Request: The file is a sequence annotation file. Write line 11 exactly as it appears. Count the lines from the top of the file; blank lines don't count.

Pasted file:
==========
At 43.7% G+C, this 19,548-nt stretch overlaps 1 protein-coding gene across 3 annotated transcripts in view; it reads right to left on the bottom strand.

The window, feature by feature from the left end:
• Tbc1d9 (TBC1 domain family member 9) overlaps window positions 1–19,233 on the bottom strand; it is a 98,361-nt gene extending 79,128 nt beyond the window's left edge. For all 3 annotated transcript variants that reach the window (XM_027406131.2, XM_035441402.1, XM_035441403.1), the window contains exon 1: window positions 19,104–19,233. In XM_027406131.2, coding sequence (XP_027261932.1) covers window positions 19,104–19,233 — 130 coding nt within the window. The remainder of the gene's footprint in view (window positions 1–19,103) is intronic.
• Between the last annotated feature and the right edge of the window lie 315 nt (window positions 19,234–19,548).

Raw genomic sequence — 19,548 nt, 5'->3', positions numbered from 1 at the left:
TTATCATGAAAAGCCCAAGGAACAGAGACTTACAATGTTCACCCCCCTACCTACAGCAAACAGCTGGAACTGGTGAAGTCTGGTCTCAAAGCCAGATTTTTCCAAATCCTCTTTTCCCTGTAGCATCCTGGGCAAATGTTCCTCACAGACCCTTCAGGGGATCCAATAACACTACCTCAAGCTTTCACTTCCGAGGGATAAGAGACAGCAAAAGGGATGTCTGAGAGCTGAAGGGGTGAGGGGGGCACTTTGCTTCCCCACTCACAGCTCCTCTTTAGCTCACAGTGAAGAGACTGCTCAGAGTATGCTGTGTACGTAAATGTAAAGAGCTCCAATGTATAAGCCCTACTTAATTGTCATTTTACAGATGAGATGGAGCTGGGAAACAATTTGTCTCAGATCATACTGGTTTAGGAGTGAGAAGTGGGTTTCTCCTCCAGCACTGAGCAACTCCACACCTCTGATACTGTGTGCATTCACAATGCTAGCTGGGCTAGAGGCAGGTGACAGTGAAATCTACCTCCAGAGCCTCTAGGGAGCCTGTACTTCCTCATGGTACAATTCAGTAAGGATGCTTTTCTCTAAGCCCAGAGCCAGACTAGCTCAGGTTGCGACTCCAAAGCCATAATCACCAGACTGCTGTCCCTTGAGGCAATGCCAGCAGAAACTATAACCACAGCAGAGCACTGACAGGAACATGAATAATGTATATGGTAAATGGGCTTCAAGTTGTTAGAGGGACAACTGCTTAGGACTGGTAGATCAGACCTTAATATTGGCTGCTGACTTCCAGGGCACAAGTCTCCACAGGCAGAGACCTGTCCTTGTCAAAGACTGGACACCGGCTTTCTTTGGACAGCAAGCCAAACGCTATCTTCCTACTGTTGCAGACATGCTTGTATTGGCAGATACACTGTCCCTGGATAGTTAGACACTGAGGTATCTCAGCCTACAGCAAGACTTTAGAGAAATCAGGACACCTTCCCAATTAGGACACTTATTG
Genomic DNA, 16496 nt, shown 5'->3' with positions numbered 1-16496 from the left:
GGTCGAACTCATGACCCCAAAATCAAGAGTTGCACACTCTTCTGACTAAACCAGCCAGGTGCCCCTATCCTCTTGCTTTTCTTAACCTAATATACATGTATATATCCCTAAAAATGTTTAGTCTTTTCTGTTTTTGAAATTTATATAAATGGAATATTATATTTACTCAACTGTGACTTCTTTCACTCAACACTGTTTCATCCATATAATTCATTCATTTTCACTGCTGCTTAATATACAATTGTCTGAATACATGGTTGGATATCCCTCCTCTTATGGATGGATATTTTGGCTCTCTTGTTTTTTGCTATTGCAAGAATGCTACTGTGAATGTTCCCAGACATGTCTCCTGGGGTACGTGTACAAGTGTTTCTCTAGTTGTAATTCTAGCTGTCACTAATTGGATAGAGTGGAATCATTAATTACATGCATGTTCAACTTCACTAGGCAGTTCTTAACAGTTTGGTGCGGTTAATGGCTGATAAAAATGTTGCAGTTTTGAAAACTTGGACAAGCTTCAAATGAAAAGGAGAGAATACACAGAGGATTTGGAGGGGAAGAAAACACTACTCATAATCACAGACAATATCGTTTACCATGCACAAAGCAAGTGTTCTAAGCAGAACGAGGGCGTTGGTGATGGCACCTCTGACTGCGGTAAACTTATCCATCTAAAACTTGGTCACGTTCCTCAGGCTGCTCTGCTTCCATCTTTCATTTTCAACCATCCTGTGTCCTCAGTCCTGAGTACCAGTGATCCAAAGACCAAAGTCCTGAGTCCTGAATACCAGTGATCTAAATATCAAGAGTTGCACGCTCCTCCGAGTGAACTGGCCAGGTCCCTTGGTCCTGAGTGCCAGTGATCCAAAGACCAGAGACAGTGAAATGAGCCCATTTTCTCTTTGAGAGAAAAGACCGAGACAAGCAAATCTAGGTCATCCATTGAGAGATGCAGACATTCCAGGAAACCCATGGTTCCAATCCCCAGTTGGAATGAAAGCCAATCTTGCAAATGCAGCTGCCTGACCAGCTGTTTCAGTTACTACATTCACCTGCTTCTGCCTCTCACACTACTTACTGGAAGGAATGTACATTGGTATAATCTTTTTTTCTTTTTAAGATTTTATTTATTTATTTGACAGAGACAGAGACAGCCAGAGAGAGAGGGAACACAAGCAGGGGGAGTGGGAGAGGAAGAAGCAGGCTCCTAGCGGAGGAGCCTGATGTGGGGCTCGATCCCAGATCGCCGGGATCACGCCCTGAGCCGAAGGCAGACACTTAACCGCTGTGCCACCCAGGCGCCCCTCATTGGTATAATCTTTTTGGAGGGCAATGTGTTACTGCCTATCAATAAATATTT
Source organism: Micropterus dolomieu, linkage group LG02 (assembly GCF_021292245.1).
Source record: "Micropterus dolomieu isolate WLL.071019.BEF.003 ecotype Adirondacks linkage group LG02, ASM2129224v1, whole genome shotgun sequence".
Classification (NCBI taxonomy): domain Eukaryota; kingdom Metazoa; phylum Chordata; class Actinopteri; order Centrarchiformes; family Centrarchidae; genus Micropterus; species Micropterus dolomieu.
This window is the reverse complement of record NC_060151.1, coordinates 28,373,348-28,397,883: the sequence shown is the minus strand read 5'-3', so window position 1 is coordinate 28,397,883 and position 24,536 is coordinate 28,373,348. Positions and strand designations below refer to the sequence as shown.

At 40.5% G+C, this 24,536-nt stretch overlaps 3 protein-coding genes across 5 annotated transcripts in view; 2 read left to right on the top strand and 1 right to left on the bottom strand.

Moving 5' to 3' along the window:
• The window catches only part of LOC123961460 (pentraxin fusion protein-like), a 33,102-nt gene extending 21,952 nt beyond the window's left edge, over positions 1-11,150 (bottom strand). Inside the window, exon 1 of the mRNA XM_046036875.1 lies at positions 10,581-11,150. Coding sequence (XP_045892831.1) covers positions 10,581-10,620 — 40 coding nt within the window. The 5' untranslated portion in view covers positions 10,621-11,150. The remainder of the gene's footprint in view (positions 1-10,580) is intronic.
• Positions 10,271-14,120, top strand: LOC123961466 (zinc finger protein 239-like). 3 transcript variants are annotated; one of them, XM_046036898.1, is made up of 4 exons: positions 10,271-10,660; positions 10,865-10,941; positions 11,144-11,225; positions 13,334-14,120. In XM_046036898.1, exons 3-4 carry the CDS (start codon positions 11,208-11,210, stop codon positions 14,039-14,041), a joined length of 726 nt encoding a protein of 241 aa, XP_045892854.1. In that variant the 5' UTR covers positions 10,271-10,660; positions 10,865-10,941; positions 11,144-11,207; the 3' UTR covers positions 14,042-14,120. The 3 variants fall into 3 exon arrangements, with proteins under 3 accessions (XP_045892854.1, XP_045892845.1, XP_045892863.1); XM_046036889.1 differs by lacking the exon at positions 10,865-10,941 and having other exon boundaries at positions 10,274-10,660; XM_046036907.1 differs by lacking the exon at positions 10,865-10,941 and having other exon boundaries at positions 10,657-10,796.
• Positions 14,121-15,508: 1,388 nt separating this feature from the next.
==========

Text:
Classification (NCBI taxonomy): domain Eukaryota; kingdom Metazoa; phylum Chordata; class Actinopteri; order Centrarchiformes; family Centrarchidae; genus Micropterus; species Micropterus dolomieu.